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of steamboats, can be within the jurisdiction of the national government, because of the provisions of the Constitution granting to Congress of the United States authority to regulate interstate commerce. Strict construction of the latter section would mean that no supervision or legislation could be had unless the act or matter supervised was actually at that time a part of a transaction constituting interstate commerce. That this is not the true interpretation the many cases cited in this opinion plainly show, and it seems to follow as plainly that the jurisdiction of Congress in enacting the law of 1888 and its amendatory provisions can be sustained both under the provision relating to interstate commerce, and also that relating to admiralty and maritime jurisdiction, and that the limits of legislation in this regard are not confined to either of these provisions as distinguished and separate from the other. “It is not questioned, that whatever may be necessary to the full and unlimited exercise of admiralty and maritime jurisdiction is in the government of the Union. Congress may pass all laws which are necessary and proper for giving the most complete effect to this power.” United States v. Beavans, 16 U. S. 387, 4 L. Ed. 404.
Originally, admiralty jurisdiction extended over all matters on the sea, and as far as the tide rose and fell to low-water mark; the space between high and low water coming within the admiralty jurisdiction when covered by the ocean, and again partaking of the character of the land as the ocean receded. On the continent of Europe, under the civil law, admiralty jurisdiction has always preserved its wide scope. In England, however, the courts of common law claimed jurisdiction over matters occurring "within the realm,” and by St. 13 Rich. III, c. 5, the admirals and their deputies were restricted to things done “on the sea.” By St. 15 Rich. II, c. 3, admiralty jurisdiction and common-law jurisdiction were more closely defined, and ultimately all offenses were placed under certain courts, and the entire admiralty jurisdiction regulated by St. 28 Hen. VIII, c. 15, St. 4 & 5 Wm. IV, c. 36, and St. 7 & 8 Vict, c. 2. See, Queen v. Keyn, 2 Ex. Div. L. R. 66. The admiralty jurisdiction in England, therefore, at the time of the adoption of a Constitution by the various states of the American commonwealth was much narrowed in scope. “Admiralty jurisdiction, as exercised in the federal courts, is not restricted to the subjects cognizable in the English courts of admiralty at the date of the Revolution, nor is it as extensive as that exercised by the continental courts, organized under, and governed by, the principles of the civil law”– citing Bags of Linseed, 1 Black, 108, 17 L. Ed. 35; The Belfast, 74 U. S. 636, 19 L. Ed. 266. Bodies of water subject to the ebb and flow of the tide were at common law “deemed to be navigable and were held to be royal rivers, or the property of the crown. They were placed on the same footing as the sea, and regarded as public highways. This rule of the common law became a part of the fundamental law of this state by the adoption of the original Constitution of 17177." This rule “governs in cases where the rights of riparian owners to waters subjected to tidal influences are in question. To the rights of the crown the people of this state succeeded, upon their separation.” Roberts v. Baumgarten et al., 110 N. Y. 380, 18 N. E. 96; also, State of Pennsylvania v. Wheeling and Belmont Bridge Co., supra.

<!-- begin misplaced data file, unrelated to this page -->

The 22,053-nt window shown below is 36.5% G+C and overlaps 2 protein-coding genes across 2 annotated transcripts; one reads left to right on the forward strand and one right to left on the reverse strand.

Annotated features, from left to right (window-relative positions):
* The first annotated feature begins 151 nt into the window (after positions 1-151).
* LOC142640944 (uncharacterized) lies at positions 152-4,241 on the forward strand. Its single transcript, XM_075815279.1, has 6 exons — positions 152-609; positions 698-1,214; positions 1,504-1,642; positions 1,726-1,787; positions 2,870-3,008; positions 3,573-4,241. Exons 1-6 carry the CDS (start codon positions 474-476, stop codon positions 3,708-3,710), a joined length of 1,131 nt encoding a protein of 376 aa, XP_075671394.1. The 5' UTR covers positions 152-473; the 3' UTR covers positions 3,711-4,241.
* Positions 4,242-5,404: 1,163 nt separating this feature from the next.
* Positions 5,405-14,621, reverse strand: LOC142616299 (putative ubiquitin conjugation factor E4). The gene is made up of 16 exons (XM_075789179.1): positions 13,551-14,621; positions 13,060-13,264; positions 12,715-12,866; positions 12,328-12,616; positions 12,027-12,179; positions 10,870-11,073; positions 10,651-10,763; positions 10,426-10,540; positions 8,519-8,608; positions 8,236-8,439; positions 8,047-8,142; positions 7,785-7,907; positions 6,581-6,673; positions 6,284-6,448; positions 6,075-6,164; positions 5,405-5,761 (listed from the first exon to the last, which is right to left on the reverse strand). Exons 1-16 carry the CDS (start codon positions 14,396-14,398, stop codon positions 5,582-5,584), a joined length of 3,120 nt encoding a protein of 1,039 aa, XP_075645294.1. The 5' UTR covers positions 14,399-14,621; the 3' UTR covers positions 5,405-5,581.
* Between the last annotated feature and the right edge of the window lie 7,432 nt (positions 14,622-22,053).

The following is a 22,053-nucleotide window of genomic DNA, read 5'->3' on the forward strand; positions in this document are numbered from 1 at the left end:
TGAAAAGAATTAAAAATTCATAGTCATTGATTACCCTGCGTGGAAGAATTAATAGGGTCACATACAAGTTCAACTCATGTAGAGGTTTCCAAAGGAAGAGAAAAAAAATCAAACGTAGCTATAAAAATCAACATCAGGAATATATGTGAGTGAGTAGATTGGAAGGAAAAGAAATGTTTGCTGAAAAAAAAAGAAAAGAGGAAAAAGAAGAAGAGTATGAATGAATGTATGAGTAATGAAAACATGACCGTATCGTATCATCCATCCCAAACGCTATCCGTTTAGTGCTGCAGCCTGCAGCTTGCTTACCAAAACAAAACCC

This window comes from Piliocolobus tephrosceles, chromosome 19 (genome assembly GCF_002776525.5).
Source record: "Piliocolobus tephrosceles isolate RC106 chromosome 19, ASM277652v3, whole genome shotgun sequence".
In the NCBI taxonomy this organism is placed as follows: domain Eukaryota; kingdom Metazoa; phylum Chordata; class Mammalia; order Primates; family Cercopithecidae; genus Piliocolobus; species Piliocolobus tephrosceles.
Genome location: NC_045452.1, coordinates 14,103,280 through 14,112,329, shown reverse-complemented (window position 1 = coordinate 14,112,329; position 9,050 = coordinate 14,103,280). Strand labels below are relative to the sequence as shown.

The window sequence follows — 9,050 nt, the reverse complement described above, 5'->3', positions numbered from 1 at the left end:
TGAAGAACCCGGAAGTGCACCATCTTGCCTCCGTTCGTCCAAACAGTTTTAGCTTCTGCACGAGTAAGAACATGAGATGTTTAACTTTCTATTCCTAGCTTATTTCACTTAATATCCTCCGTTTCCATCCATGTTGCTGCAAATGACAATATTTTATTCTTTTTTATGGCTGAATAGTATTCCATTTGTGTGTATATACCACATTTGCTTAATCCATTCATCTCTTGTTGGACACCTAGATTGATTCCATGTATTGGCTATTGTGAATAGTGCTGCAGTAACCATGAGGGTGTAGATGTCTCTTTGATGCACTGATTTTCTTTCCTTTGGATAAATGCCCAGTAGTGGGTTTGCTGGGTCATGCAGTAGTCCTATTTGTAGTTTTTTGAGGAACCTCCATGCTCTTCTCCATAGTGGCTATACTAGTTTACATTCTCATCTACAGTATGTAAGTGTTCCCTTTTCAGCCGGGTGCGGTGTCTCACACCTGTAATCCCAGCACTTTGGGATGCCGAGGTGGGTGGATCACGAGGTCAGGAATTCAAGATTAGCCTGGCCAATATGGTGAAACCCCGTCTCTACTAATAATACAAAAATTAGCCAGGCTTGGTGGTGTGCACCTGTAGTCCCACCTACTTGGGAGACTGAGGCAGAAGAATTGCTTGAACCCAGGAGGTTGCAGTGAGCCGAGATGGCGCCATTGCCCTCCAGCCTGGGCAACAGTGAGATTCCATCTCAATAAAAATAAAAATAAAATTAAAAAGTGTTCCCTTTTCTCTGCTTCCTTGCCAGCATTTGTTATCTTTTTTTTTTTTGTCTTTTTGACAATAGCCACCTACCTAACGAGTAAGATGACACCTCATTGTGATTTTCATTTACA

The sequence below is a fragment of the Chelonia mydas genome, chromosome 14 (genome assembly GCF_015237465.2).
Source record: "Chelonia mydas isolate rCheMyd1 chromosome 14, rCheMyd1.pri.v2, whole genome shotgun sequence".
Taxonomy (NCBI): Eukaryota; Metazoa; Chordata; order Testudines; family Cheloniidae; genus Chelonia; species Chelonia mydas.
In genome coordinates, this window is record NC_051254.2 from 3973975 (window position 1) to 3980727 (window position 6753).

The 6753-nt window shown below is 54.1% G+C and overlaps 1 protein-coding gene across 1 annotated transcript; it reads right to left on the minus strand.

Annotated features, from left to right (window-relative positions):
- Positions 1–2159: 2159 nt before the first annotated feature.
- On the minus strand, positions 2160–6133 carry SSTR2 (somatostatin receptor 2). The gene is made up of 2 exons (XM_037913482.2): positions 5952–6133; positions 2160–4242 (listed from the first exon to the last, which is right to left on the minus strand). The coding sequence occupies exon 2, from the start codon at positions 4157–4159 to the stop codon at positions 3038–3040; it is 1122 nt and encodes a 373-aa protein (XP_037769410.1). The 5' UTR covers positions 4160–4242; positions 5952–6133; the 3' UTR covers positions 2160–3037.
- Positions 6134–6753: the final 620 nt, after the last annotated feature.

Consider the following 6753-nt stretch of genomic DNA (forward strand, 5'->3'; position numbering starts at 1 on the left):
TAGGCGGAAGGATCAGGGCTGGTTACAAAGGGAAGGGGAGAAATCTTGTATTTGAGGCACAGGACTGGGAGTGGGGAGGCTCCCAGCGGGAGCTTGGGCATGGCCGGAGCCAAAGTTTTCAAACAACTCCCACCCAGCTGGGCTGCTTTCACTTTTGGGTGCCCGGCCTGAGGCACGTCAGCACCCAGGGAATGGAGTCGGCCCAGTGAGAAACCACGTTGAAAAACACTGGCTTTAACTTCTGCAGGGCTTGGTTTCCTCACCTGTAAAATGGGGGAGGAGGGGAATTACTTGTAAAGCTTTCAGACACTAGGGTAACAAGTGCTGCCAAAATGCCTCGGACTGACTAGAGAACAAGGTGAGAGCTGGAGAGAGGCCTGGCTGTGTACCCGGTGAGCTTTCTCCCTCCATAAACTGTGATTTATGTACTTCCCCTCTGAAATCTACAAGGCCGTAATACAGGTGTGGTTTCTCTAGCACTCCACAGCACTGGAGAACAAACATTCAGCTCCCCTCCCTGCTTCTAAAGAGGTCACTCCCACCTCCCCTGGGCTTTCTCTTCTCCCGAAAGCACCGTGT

All the powers, however, of sovereign states and of constitutional jurisdiction were acquired by and vested in the states formed out of the American colonies when their independence was recognized and their separate existence permanently established. In the adoption of the American Constitution, the staies delegated this admiralty and maritime jurisdiction to the courts of the federal government, by the phrase "all admiralty and maritime jurisdiction.” Article 3, § 2, supra. Also, by article 1, § 8, subsec. 18 of the Constitution, Congress was given power to “make all laws which shall be necessary and proper for carrying into execution the foregoing powers, and all other powers vested by this Constitution in the government of the United States, or in any department or officer thereof." And, as above stated, by article 1, § 8, subsec. 3, Congress was empowered to "regulate commerce with foreign nations and among the several states.” Upon these provisions depend the authority of Congress to improve and supervise highways and waters for the purposes of navigation, and to control the use of those waters for interstate commerce. Congress, therefore, had authority at the time of the passage of the various acts (Act Sept. 19, 1890, c. 907, 26 Stat. 452 [U. S. Comp. St. 1901, p. 3527], Act July 13, 1892, c. 158, 27 Stat. 111 [U. S. Comp. St. 1901, p. 3527], Act March 3, 1899, c. 425, 30 Stat. 1151 [U. S. Comp. St. 1901, p. 3540], and Act Feb. 20, 1900, c. 23, 31 Stat. 31) to legislate with reference to obstructions to navigation, where that navigation came within the provisions of interstate commerce, or within the admiralty and maritime jurisdiction of the United States.